The second theme was Teacher and Principal Collaboration and Leadership, Home-School Co-operation. Principal So Ping Fai of the Tin Shui Wai Methodist Primary School said the school had already started promoting the idea of “School Suspension with Continuous Learning, School Suspension with Continual Love” back in 2020. She has led the whole school to reflect on and to refine the levels of knowledge objectives in the blended learning of different topics while intensifying caring practices for students and parents.

Ms Law Siu Tung, Curriculum Leader of Shanghai Alumni Primary School, listed the levels of affective learning objectives that are integrated into values education across the whole-school curriculum and learning inside and outside classroom. During the discussion, the presenters and attendees agreed that opportunities should be provided to students for receiving and expressing their emotions.

Mr Kam Wai Ming, Principal, and teacher Ms To Yue Man, of Hong Kong Sheng Kung Hui Bishop Hall Secondary School, explained how STEM education and positive education could work together by sharing common learning objectives in values. Ms Yan Kin Foon of Shau Kei Wan Government Secondary School greatly appreciated the selfless dedication of teachers, and recognised their effort in learning, reflecting, transforming and acting quickly according to the needs of their students. Mr Li Kin Man, Principal of Salesians of Don Bosco Ng Siu Mui Secondary School, led the boys who were being labelled “couch potatoes” to experience the transformation from cure to care.

The third theme was Community Organisations and Participation. Different organisations, institutions, and professionals shared their beliefs, knowledge and non-public resources on affective education, which exemplified the close collaboration of universities, charity organisations, business sector, professionals (e.g., social workers, psychologists, school development officers), parents and government departments with schools.

Mr Cheung Leong, Executive Director of Charities and Community, The Hong Kong Jockey Club (HKJC), demonstrated how the HKJC supported various projects to respond to changes and used social-emotional learning to support adolescents. Mr Eugene Fong, Chairman of the Committee on Home-School Co-operation, stressed that parent-student relationship at home was critical for students’ well-being, and parents also had needs for peer support. This was echoed by Mr Raymond Yang, Mr Matthew Kwok and Mr Anthony Ngai, Co-founders of JUST FEEL. Their organisation has been providing services that promote multi-directional compassionate communication strategies among students, teachers and parents.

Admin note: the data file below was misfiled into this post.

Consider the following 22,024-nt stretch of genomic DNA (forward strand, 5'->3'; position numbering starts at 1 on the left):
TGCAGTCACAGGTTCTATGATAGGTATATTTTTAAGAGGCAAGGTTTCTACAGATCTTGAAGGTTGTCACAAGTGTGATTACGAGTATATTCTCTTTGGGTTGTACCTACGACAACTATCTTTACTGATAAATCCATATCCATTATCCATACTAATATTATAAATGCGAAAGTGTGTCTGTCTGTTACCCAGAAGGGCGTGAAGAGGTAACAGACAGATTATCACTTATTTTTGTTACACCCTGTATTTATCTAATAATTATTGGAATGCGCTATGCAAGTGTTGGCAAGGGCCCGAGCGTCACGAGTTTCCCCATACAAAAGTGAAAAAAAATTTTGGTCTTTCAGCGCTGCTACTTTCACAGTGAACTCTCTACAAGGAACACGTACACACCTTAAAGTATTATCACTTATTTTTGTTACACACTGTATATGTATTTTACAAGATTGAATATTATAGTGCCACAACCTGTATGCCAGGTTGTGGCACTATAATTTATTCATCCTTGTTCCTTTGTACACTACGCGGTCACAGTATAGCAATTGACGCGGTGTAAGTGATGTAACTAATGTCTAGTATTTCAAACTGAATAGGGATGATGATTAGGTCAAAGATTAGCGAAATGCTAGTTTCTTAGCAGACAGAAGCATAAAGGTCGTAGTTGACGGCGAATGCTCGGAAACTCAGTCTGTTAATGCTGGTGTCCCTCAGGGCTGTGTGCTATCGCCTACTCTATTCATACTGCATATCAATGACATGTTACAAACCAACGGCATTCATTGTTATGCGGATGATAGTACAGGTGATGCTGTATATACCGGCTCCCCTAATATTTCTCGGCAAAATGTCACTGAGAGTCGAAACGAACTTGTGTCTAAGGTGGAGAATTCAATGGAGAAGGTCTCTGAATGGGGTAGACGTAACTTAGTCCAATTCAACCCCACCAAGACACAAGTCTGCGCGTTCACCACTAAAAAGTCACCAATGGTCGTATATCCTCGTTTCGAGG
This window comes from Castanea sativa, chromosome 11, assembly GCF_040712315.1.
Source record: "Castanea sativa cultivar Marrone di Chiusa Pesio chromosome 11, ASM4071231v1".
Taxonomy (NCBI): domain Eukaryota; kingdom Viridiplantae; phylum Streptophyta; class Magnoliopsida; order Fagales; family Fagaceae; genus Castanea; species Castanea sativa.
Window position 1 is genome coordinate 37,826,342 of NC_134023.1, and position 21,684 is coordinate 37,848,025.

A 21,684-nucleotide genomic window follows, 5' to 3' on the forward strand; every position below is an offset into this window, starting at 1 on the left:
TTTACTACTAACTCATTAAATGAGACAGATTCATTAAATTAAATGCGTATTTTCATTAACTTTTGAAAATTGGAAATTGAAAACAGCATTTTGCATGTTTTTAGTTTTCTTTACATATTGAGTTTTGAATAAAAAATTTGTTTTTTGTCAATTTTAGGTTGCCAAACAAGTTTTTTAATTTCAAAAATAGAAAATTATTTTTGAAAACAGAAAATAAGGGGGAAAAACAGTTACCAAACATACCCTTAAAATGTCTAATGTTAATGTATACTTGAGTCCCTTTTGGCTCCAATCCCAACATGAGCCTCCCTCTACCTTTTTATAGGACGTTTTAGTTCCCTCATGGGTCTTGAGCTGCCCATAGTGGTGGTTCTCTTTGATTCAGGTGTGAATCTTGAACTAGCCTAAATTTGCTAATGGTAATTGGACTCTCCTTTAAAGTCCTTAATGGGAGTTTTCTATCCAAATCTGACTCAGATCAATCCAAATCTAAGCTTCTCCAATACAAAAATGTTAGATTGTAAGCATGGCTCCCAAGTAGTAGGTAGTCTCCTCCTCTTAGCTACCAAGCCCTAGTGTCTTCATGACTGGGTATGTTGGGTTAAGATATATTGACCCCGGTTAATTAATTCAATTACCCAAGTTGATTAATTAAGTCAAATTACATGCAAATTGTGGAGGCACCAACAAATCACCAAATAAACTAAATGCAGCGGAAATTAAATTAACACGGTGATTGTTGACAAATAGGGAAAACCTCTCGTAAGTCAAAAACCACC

Dr Kwok Lai Yuk Ching, Sylvia, who leads the Positive Education Laboratory, City University of Hong Kong, pointed out that the elements of affective education converged with Chinese cultural values. Also, transformational pedagogies and whole-school approach could promote positive emotions, engagement, accomplishment and human relationships. Dr Elaine Chan, School-based Educational Psychologist Supervisor of Po Leung Kuk, shared how school sponsoring bodies could meet school-based needs in affective learning by systematically promoting positive education in K-12 education.

Mr Antony Li, Programme Director of the Bei Shan Tang Foundation, also stated that they were deepening multi-level strategies to enhance teachers’ professional competence, including collaboration with Po Leung Kuk and other school sponsoring bodies. The Character Education Foundation said character building was to be implemented based on role-modelling and according to students’ stages of development. Mrs Amy Chan, Chairman of the Child Development Initiative Alliance, has partnered with the business sector and government departments to provide valuable internship opportunities to engage and inspire those who were deprived of resources and support.

The recordings and files of the conference are available on https://scape.edu.hku.hk/hkal2022/.